As I found myself preparing to pound the pavement in search of a job for the millionth time, I decided to take a chance and wrap in plastic and neatly pack some of my graffiti hats in my bag alongside my file folder of resume's. There is a shop downtown specializing in high end hip hop clothing and tattoos called Showcase Ink and Apparel, and after chatting up a fellow airbrushing graffiti art on t-shirts I decided some weeks ago that I should bring my work in to see if they might display it for sale.
On the first try I met the apparel manager and one of the tattoo artists, who were both sick of the airbrush artist I had talked to before. They were very positive and enthusiastic about my work, and immediately began talking about having me and my work around. It took two more visits that same day, but on the urging of these two men I also met with the owner of the shop, who reacted somewhat less enthusiastically but still very positively to my work.
The root of the concern was simply that I was using hats which were for all intents and purposes well and good, but which looked like roadkill next to the brand new, super clean merchandise on the walls and in the display cases. So instead of agreeing to display my current work, they instead agreed to give me some brand new merchandise to work on. I was shocked! They asked if I had any airbrushing experience, and I replied that I had some in school and that I had just acquired an airbrush of my own that day. Plans were made for me to return the following Monday, that is today, with some design proposals and to pick up the shoes and hat I would be working on.
I spent Friday and the weekend alternating between painting Megan's parents' kitchen, combing through my black book for designs (working on and finishing several), and wrestling with the arduous task of breaking in a brand new airbrush after having not used one in ten years. The first one, which belonged to Megan's father (who had never used it) had problems immediately, then quit working altogether. The next day, which seemed like an eternity later, we bought a slightly more expensive one for fourteen dollars, and after painting the kitchen some more I tried again, this time successfully, to re-learn the airbrush. Though it aggravated Megan's father that I was in his garage using his air compressor for the rest of the day instead of painting the kitchen, which is a surprise for Meg's mother when she comes back from Hawaii Wednesday night, I persevered until one in the morning. It required some dis-assembly, lubrication, and mechanical improvisation, but I got the airbrush calibrated and in working order. I also acquired some proficiency in actually using it to paint, though I still have a long way to go.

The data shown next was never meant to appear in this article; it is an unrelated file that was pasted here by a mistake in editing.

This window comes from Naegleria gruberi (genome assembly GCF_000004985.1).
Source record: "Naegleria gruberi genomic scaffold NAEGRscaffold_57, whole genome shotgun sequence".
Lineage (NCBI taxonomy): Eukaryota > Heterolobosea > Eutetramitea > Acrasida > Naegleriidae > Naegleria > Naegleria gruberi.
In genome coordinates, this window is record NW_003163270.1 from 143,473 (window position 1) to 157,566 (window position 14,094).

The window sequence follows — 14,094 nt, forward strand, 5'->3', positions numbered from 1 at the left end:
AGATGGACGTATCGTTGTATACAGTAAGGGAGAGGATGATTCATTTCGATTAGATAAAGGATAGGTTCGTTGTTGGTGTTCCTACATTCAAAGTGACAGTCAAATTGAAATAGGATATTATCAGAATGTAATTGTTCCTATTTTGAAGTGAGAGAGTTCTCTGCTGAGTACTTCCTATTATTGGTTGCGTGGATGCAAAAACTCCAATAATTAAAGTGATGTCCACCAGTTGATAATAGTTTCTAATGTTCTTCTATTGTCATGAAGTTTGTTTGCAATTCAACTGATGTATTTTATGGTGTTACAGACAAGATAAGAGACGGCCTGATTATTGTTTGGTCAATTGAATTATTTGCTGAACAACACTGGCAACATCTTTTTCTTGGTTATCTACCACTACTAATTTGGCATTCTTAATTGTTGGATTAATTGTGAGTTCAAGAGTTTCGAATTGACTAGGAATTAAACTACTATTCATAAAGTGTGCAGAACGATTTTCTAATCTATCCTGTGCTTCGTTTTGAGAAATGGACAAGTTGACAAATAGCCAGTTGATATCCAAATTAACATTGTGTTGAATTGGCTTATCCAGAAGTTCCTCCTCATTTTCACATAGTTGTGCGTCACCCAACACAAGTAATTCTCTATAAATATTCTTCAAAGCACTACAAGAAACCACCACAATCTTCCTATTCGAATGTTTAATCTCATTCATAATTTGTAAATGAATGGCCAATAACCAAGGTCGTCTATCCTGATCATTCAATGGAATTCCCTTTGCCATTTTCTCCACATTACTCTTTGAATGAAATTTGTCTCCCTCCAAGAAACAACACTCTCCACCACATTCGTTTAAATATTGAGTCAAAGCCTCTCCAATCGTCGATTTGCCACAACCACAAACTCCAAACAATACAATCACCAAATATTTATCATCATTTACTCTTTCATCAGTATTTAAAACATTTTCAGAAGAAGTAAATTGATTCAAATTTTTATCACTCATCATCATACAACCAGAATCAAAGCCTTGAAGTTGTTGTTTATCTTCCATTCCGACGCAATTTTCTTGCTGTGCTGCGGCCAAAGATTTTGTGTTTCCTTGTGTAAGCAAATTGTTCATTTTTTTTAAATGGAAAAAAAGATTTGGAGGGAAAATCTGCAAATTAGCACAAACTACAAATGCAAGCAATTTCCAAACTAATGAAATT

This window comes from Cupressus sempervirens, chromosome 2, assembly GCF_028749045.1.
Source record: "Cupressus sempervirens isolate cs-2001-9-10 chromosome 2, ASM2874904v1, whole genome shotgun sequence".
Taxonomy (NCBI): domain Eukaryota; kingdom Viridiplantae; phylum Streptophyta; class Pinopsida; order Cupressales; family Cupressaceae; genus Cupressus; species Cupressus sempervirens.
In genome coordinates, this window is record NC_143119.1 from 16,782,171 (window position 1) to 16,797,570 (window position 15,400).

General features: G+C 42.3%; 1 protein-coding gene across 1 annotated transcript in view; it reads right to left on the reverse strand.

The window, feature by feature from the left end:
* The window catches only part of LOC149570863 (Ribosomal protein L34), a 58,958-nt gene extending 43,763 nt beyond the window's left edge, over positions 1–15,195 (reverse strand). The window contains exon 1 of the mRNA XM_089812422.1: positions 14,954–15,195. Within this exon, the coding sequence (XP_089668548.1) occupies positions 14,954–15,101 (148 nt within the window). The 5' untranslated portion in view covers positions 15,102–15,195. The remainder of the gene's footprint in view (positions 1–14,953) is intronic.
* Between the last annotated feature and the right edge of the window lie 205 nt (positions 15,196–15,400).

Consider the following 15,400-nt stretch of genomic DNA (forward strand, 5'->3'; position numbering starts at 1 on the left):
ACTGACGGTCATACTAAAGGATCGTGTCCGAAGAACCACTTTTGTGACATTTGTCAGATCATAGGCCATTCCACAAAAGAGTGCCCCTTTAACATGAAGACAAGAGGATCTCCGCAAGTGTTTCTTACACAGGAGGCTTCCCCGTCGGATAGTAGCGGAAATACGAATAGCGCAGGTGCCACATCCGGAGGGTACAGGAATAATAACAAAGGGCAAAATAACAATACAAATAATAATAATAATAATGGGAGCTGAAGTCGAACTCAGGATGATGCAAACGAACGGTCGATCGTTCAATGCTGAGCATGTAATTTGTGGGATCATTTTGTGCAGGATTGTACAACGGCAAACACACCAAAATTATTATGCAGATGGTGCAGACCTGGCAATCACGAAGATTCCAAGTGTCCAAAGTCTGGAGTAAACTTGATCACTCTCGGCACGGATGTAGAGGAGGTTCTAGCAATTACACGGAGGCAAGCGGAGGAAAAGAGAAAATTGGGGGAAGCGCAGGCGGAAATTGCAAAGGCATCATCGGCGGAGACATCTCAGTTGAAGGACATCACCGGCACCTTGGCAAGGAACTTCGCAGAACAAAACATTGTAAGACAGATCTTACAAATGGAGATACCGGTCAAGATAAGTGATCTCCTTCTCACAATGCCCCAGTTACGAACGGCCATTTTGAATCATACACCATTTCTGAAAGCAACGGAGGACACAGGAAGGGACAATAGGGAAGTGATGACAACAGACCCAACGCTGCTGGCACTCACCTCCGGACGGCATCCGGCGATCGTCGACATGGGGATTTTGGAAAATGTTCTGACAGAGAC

I was literally working on art up until the moment we left to meet the apparel manager at the shop this evening. I brought both of my books with several entries sticky-noted in each. I sat down with Carlos, the apparel manager from before, and pulled out the books while explaining that they were my work books, and that a lot of what's in them is essentially me working out problems with my art. Despite this he went wild and pretty much chose the first three designs he saw for t-shirts. He talked about my influences without me ever telling him what they were, drew comparisons to regional styles which I have picked up, and all in all really didn't seem to mind flipping past the incomplete work. It was already settled that I would do a pair of shoes and a hat, the t-shirts were something of a bonus, but the best part had yet to come: Carlos invited me to come work in
the shop. He began asking me questions about what kind of space I would need and how long it takes me to complete a piece. He essentially wants me to be the resident artist, working on custom graff art in the front of the shop. My main concentration would be t-shirts, but the ideas came flowing out so quick we had to stop ourselves from overextending our plans. First, we agreed, the t-shirts, shoes, and hat. They need to be ready by the Art Walk in December, when I will spend at least one evening in the shop plying my skills for the amusement of the crowds. Everything else can come later.
At the end he handed me a pair of neon lime colored shoes and a crisp, new hat to paint, with the promise that when I return tomorrow he will give me some blank shirts to work on too.
Following this amazing meeting it was back to painting the kitchen, dinner, and then back into the garage for more airbrush practice. At this point I am making great strides technically, having recently mined the internet pretty heavily for learning resources in my few spare moments. While blowback and overspray are still the bane of airbrushing on a solid, flat surface, it seems that I can go hog wild in terms of getting super close when painting fabric. This can result in the super fine lines which allow for great detail, making the airbrush functionally no different from a pen in that regard. After painting for almost six hours last night and four and a half tonight I feel like I'm getting the hang of airbrushing as fast as I need to right now, which is pretty damn fast.
In lieu of one of these "real" jobs happening, this situation seems to be an extremely good thing right now.
+Noise+ Coast to Coast AM